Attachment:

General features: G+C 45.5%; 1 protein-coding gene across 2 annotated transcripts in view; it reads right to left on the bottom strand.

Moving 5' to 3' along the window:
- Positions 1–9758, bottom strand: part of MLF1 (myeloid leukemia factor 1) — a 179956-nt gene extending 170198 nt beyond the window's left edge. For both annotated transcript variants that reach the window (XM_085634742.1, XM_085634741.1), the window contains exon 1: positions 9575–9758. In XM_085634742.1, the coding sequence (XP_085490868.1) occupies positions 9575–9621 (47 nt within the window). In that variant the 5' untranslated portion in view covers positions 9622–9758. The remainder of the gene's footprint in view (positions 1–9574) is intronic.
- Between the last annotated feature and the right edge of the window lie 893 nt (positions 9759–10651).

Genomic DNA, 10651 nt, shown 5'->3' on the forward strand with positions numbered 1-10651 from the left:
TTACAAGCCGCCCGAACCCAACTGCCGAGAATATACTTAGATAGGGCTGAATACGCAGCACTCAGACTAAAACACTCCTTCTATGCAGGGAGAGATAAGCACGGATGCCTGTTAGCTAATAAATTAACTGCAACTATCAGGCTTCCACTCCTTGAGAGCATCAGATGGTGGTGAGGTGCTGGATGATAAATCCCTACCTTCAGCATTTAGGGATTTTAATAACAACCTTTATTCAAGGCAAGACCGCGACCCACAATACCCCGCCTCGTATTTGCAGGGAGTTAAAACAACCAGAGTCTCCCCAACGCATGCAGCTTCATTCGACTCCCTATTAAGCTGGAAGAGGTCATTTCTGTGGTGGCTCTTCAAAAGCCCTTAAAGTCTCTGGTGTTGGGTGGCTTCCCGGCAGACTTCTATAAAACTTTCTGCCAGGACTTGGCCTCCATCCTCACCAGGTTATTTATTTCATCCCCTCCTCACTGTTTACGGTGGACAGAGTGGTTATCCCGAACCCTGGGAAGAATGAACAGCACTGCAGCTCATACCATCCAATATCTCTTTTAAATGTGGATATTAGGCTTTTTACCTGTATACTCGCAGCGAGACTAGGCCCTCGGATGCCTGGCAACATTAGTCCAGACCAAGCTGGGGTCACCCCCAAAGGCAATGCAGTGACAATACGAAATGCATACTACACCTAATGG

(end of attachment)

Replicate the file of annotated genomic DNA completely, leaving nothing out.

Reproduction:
General features: G+C 45.5%; 1 protein-coding gene across 2 annotated transcripts in view; it reads right to left on the bottom strand.

Moving 5' to 3' along the window:
- Positions 1–9758, bottom strand: part of MLF1 (myeloid leukemia factor 1) — a 179956-nt gene extending 170198 nt beyond the window's left edge. For both annotated transcript variants that reach the window (XM_085634742.1, XM_085634741.1), the window contains exon 1: positions 9575–9758. In XM_085634742.1, the coding sequence (XP_085490868.1) occupies positions 9575–9621 (47 nt within the window). In that variant the 5' untranslated portion in view covers positions 9622–9758. The remainder of the gene's footprint in view (positions 1–9574) is intronic.
- Between the last annotated feature and the right edge of the window lie 893 nt (positions 9759–10651).

Genomic DNA, 10651 nt, shown 5'->3' on the forward strand with positions numbered 1-10651 from the left:
TTACAAGCCGCCCGAACCCAACTGCCGAGAATATACTTAGATAGGGCTGAATACGCAGCACTCAGACTAAAACACTCCTTCTATGCAGGGAGAGATAAGCACGGATGCCTGTTAGCTAATAAATTAACTGCAACTATCAGGCTTCCACTCCTTGAGAGCATCAGATGGTGGTGAGGTGCTGGATGATAAATCCCTACCTTCAGCATTTAGGGATTTTAATAACAACCTTTATTCAAGGCAAGACCGCGACCCACAATACCCCGCCTCGTATTTGCAGGGAGTTAAAACAACCAGAGTCTCCCCAACGCATGCAGCTTCATTCGACTCCCTATTAAGCTGGAAGAGGTCATTTCTGTGGTGGCTCTTCAAAAGCCCTTAAAGTCTCTGGTGTTGGGTGGCTTCCCGGCAGACTTCTATAAAACTTTCTGCCAGGACTTGGCCTCCATCCTCACCAGGTTATTTATTTCATCCCCTCCTCACTGTTTACGGTGGACAGAGTGGTTATCCCGAACCCTGGGAAGAATGAACAGCACTGCAGCTCATACCATCCAATATCTCTTTTAAATGTGGATATTAGGCTTTTTACCTGTATACTCGCAGCGAGACTAGGCCCTCGGATGCCTGGCAACATTAGTCCAGACCAAGCTGGGGTCACCCCCAAAGGCAATGCAGTGACAATACGAAATGCATACTACACCTAATGG